I am confused about "concept", "sense" and "properties" which may have some similarity but fundamentally are different.

I explain my understanding as follows :

  1. Object-Subject : Frege argued that "thought" is composed of object and concept which can be expressed linguistically by subjects and predicates. Objects and concepts are objective and mind independent in Frege's point of view. For example : "bob is beautiful", bob is the object and ...is beautiful is the concept.

  2. Particulars-Universals : It is claimed by realists that for any (or most) property there is an universal which particulars(if there are some particular) are exemplified by that universal. I n this case, we also have subject-predicates view in the language. particulars are descried by subjects and universals are expressed by predicates. For example, in the above example, bob is a particular and beauty is an universal.

  3. Sense : According to Wikipedia, sense is the "mode of presentation" of the proper names. For example: the sense of Hesperus is the evening star which is a definite description and can be described by predicates in language.

From subject-predicate view, these concepts are very similar. Is there an isomorphism between these different type of concepts?Universals=Concepts=Senses, if we have a concept, do we have a corresponding universal and sense of something? and the difference is that we just use these words in different situations (universals in metaphysics, concept and senses in philosophy of language)?

  • Yes similar... but with specific differences that must be understood through detailed study of original texts and reference literature. A concept in Frege's sense is something "general" that can be "predicated" of one or more individual objects, and thus it is similar to an universal. But there are also second-level concepts predicated of first-level ones, and this is again similar to universal: dog-animal-living thing. Commented Jun 22, 2022 at 14:57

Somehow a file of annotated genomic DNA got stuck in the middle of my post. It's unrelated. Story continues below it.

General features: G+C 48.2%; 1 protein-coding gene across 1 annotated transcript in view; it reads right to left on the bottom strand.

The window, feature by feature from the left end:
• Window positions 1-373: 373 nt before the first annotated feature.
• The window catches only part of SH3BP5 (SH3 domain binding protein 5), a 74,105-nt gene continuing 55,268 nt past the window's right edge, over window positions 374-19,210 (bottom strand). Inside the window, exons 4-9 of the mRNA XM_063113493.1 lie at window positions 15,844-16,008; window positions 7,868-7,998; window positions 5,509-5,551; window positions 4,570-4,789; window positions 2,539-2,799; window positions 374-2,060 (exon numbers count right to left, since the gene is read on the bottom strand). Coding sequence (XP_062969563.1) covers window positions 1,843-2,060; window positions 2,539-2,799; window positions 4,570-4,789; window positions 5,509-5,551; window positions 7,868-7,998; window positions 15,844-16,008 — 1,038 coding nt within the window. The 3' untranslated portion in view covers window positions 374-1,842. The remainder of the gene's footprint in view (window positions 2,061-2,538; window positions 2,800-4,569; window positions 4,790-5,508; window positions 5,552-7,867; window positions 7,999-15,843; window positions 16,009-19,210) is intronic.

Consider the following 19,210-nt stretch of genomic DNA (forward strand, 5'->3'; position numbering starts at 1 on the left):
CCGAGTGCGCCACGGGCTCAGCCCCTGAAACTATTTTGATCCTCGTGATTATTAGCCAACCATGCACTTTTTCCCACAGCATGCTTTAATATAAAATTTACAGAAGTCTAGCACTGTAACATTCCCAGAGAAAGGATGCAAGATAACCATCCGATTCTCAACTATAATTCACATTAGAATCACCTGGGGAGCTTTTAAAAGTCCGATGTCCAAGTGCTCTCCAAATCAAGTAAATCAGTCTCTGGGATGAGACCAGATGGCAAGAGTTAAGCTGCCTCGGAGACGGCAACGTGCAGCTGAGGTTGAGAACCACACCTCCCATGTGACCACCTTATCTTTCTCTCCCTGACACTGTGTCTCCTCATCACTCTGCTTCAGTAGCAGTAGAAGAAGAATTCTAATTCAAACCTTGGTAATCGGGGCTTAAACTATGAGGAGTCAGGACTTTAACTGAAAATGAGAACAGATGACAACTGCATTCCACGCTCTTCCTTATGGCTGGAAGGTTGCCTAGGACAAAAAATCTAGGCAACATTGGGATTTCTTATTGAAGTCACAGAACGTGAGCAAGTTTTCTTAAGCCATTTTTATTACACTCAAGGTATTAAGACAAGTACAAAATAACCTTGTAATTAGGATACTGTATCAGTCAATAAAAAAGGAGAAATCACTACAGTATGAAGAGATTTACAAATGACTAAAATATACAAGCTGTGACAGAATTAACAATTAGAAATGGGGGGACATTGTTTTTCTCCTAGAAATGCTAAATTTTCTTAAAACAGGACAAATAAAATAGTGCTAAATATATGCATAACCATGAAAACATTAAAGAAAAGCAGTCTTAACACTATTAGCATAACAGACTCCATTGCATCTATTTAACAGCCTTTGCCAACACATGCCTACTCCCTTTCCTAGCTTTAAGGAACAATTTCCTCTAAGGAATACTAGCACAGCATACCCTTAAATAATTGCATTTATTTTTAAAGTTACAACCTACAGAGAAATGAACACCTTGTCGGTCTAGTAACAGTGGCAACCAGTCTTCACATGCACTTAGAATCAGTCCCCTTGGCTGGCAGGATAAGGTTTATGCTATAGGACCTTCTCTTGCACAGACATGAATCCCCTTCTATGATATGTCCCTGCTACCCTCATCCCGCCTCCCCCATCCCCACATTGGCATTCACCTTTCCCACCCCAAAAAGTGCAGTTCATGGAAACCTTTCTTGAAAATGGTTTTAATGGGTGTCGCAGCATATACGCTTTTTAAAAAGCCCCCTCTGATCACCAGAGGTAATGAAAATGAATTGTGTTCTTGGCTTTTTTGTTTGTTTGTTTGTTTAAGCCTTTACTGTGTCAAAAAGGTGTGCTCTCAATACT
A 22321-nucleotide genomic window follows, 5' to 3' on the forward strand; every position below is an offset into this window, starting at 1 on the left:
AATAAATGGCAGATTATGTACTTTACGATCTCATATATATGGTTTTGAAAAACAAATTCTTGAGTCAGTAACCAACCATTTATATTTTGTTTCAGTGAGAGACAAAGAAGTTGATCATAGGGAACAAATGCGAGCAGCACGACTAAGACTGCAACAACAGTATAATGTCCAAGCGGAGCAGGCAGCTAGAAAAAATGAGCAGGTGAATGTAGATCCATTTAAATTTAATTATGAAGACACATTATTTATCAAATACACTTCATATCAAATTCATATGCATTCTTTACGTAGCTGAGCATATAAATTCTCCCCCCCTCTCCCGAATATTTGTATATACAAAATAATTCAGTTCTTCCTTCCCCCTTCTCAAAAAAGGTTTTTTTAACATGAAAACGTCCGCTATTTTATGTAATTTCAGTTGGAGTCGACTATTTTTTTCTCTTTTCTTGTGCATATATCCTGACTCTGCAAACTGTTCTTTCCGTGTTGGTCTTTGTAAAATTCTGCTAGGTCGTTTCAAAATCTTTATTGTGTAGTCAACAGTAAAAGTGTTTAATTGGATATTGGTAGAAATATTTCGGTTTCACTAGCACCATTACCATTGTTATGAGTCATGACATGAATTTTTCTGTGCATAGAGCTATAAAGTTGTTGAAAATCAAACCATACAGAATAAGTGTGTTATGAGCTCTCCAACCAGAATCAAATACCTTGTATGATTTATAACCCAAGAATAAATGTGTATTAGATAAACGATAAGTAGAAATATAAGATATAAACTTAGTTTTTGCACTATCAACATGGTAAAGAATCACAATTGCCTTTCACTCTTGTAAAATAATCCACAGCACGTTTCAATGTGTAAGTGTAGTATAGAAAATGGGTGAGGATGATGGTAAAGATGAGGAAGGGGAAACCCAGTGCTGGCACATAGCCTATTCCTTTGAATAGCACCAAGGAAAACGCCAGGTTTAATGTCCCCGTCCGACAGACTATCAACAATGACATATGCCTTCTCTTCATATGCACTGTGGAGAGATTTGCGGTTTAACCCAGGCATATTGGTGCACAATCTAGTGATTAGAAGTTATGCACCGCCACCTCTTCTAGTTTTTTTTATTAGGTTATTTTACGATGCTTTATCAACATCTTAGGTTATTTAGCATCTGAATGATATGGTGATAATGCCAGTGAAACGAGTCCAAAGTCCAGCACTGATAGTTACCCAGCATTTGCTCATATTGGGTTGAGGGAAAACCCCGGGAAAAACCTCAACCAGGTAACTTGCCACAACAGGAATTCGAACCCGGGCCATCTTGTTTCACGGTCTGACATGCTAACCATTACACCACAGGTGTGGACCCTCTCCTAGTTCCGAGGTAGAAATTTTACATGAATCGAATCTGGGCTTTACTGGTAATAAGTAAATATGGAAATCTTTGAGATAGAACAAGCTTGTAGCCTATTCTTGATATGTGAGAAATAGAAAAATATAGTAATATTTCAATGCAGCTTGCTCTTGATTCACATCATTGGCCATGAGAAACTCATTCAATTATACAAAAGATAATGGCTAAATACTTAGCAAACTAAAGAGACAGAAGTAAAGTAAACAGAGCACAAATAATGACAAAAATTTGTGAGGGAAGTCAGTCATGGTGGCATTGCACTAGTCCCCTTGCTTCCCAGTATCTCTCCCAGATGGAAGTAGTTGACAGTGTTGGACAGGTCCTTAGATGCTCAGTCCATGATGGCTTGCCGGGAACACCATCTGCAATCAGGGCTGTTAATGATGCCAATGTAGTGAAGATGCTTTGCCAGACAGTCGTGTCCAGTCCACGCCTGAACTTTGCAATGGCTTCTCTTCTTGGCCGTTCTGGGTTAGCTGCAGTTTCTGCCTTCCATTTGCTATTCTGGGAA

• Thanks, Would you introduce some references for comparing these ideas? All of literatures which I found discuss on these concepts separately.
    – reza-ebadi
    Commented Jun 22, 2022 at 20:47
  • 1
    Ignacio Angelelli, Studies on Gottlob Frege and Traditional Philosophy (Springer, 1967) Commented Jun 23, 2022 at 6:30

1 Answer 1


A sense is a property of phrases, it is what you mean by a phrase (but not what you refer to or denote). The word "Hesperus" has a sense; the sense is a particular mode in which Venus is observed. Using this language we say that the sense of "Hesperus" is the brightest star in the early evening at certain times, while the denotation of "Hesperus" (what you refer to when you say "Hesperus") is the planet Venus. The sense is a mental object, the denotation is a physical object.

The sense of "Hesperus" is a concept. It is the concept of the brightest star in the early evening at certain times. We can use square brackets to semi-quote a phrase in order to indicate that we mean the concept, so

Sense("Hesperus") = [the brightest star in the early evening at certain times]

In other words, a sense is a concept, but the words "sense" and "concept" are used differently. Typically you talk about the sense of a word or phrase, but you talk about a concept independently of any words. Sense is about language, concept is post-language, you are not longer considering how the concept is expressed.